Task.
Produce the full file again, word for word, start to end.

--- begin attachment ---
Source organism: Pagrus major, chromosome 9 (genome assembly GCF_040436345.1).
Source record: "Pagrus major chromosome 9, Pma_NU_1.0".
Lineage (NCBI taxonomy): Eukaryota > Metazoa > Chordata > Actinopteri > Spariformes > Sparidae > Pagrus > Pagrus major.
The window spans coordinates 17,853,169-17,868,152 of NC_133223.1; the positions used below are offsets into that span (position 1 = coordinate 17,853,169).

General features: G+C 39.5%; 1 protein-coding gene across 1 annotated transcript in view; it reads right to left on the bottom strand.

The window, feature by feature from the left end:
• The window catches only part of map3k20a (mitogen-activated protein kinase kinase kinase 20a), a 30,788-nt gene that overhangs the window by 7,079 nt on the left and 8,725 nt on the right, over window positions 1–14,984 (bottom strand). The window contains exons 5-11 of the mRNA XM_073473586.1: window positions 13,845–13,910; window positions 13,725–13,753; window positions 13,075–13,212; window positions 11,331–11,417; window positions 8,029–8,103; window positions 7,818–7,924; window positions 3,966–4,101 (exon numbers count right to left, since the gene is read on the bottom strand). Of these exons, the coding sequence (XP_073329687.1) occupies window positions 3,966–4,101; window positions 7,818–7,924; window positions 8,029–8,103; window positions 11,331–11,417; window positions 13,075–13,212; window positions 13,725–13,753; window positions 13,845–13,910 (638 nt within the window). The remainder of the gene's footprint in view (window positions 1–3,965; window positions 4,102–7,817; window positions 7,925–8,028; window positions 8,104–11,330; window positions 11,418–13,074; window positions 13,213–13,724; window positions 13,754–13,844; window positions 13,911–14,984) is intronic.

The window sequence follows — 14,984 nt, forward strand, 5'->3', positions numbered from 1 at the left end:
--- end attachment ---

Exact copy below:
Source organism: Pagrus major, chromosome 9 (genome assembly GCF_040436345.1).
Source record: "Pagrus major chromosome 9, Pma_NU_1.0".
Lineage (NCBI taxonomy): Eukaryota > Metazoa > Chordata > Actinopteri > Spariformes > Sparidae > Pagrus > Pagrus major.
The window spans coordinates 17,853,169-17,868,152 of NC_133223.1; the positions used below are offsets into that span (position 1 = coordinate 17,853,169).

General features: G+C 39.5%; 1 protein-coding gene across 1 annotated transcript in view; it reads right to left on the bottom strand.

The window, feature by feature from the left end:
• The window catches only part of map3k20a (mitogen-activated protein kinase kinase kinase 20a), a 30,788-nt gene that overhangs the window by 7,079 nt on the left and 8,725 nt on the right, over window positions 1–14,984 (bottom strand). The window contains exons 5-11 of the mRNA XM_073473586.1: window positions 13,845–13,910; window positions 13,725–13,753; window positions 13,075–13,212; window positions 11,331–11,417; window positions 8,029–8,103; window positions 7,818–7,924; window positions 3,966–4,101 (exon numbers count right to left, since the gene is read on the bottom strand). Of these exons, the coding sequence (XP_073329687.1) occupies window positions 3,966–4,101; window positions 7,818–7,924; window positions 8,029–8,103; window positions 11,331–11,417; window positions 13,075–13,212; window positions 13,725–13,753; window positions 13,845–13,910 (638 nt within the window). The remainder of the gene's footprint in view (window positions 1–3,965; window positions 4,102–7,817; window positions 7,925–8,028; window positions 8,104–11,330; window positions 11,418–13,074; window positions 13,213–13,724; window positions 13,754–13,844; window positions 13,911–14,984) is intronic.

The window sequence follows — 14,984 nt, forward strand, 5'->3', positions numbered from 1 at the left end: